The Election's Home Stretch
There is now less than 30 days before the Presidential election. And as we predicted some time ago, the rhetoric has ratcheted up significantly. So much so, that many analysts are indicating that this is the most acrimonious race in history. No one should be surprised at all regarding these conclusions. And with the focus on ancillary issues, there is less focus upon the economy. For one, we are surprised about how little is being said about the economy–from housing issues to tax plans. Not to say that the candidates have not laid out plans, but they don’t seem to be the focal point of the election rhetoric.
Is this lack of focus affecting the markets? For one, the markets have been a bit more stable these past few months, as compared to the period from late 2015 through early 2016. There have been volatile days and weeks, but overall, the stock market has traded in a pretty tight range during this time. Are the markets looking past the election and will they just meander around until election day passes?
Not that all the markets have been stable. For one, oil prices have recovered well over 50% from their lows earlier in the year. It appears that some oil producing nations are serious about cutting production, and these agreements are fueling the increases, if you pardon the pun. Oil prices have risen before, only to come back down, and it remains to be seen where prices will go from here. Higher oil prices could be perceived by the Federal Reserve Board as an inflationary risk. Thus, the specter of higher oil prices could be one factor persuading the Fed to act on higher interest rates at their December meeting — again assuming that they will not act in November right before the election.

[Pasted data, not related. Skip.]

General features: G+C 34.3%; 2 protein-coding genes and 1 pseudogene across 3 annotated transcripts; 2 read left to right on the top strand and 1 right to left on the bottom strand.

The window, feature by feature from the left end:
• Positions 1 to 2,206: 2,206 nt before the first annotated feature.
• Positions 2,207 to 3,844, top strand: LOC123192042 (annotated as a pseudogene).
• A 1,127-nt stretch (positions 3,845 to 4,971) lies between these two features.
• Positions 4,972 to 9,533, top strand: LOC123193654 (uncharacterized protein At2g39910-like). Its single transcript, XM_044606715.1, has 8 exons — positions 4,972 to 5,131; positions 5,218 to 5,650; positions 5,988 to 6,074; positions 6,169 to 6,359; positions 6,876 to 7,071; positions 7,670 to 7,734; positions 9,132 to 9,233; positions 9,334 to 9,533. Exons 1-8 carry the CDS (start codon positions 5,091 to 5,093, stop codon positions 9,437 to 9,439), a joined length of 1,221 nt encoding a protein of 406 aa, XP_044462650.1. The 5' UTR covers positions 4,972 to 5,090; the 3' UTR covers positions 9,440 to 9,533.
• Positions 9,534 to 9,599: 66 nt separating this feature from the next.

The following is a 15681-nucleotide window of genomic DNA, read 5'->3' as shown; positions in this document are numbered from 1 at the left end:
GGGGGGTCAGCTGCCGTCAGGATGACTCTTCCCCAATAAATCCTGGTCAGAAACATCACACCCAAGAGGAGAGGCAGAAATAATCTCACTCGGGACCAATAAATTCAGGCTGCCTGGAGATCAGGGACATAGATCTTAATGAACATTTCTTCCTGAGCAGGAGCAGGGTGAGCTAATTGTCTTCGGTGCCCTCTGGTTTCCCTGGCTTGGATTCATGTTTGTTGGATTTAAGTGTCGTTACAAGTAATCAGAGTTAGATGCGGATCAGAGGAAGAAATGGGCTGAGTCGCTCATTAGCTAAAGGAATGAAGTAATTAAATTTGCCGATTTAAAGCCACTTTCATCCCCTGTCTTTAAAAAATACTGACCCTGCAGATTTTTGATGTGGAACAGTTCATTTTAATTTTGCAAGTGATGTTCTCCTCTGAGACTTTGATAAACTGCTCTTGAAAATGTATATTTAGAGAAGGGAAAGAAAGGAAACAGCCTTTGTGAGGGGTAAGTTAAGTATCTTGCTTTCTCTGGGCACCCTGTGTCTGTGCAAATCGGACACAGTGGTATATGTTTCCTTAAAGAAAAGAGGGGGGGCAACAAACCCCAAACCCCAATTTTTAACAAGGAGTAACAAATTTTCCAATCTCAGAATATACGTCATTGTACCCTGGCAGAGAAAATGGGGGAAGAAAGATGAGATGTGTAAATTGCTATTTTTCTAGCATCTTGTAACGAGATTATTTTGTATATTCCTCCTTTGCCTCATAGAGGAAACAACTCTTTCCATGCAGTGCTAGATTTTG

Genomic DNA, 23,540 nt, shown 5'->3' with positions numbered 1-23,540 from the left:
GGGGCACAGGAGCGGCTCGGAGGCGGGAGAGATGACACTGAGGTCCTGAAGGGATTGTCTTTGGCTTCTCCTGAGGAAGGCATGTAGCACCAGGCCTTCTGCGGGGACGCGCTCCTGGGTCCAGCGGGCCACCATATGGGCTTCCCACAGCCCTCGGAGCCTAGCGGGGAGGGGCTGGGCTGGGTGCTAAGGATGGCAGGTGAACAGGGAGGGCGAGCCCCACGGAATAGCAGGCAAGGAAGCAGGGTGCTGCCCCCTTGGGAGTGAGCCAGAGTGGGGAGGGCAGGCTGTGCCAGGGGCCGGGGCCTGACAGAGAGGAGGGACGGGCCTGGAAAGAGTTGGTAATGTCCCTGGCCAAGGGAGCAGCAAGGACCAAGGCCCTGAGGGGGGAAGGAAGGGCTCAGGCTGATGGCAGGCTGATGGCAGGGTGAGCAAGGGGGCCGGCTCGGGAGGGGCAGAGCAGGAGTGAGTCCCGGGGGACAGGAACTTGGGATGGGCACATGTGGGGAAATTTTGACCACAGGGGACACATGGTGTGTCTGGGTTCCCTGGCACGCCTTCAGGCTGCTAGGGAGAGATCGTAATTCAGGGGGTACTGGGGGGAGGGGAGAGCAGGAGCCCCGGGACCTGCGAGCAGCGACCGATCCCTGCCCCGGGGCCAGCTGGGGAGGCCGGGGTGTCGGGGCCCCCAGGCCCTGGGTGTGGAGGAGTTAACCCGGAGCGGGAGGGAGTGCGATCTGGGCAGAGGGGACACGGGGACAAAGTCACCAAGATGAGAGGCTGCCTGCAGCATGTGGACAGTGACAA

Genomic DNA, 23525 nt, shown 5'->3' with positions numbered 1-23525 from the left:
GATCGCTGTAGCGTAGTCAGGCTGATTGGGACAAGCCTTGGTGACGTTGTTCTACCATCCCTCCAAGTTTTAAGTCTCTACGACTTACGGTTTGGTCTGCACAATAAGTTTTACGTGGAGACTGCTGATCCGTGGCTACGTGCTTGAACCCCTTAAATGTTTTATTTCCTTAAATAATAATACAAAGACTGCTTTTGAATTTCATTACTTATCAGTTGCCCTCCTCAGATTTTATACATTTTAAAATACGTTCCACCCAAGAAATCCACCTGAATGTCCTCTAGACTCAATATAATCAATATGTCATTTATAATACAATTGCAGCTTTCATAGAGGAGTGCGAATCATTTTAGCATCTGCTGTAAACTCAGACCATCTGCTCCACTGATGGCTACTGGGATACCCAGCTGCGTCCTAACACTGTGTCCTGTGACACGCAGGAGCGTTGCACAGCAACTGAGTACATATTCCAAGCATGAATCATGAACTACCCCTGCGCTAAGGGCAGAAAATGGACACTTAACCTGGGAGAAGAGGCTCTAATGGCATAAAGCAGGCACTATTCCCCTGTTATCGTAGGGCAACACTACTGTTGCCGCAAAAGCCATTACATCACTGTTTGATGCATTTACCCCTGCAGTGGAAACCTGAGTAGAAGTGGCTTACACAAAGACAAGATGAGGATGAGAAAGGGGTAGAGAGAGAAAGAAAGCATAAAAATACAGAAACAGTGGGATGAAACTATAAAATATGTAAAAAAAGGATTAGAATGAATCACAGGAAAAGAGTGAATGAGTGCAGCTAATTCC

The Weekly Market Update
Rates rose last week, as the markets continued to anticipate a December rate increase by the Federal Reserve Board. For the week ending October 13, Freddie Mac announced that 30-year fixed rates rose to 3.47% from 3.42% the week before. The average for 15-year loans also increased to 2.76%, and the average for five-year adjustables rose slightly to 2.82%. A year ago, 30-year fixed rates were at 3.82%, approximately one-third of one percent higher than today's levels.
Attributed to Sean Becketti, Chief Economist, Freddie Mac -- "This week the 10-year Treasury yield continued its climb, as an increasing number of financial market participants foresee a December rate hike after a series of positive economic data releases. The rate on 30-year fixed loans moved up 5 basis points to 3.47 percent in this week's survey, the first increase in one month. Even though we've seen economic activity pick up, consumer price inflation and implied inflation expectations remain below the Federal Reserve's 2 percent target."
Note: Rates indicated do not include fees and points and are provided for evidence of trends only. They should not be used for comparison purposes.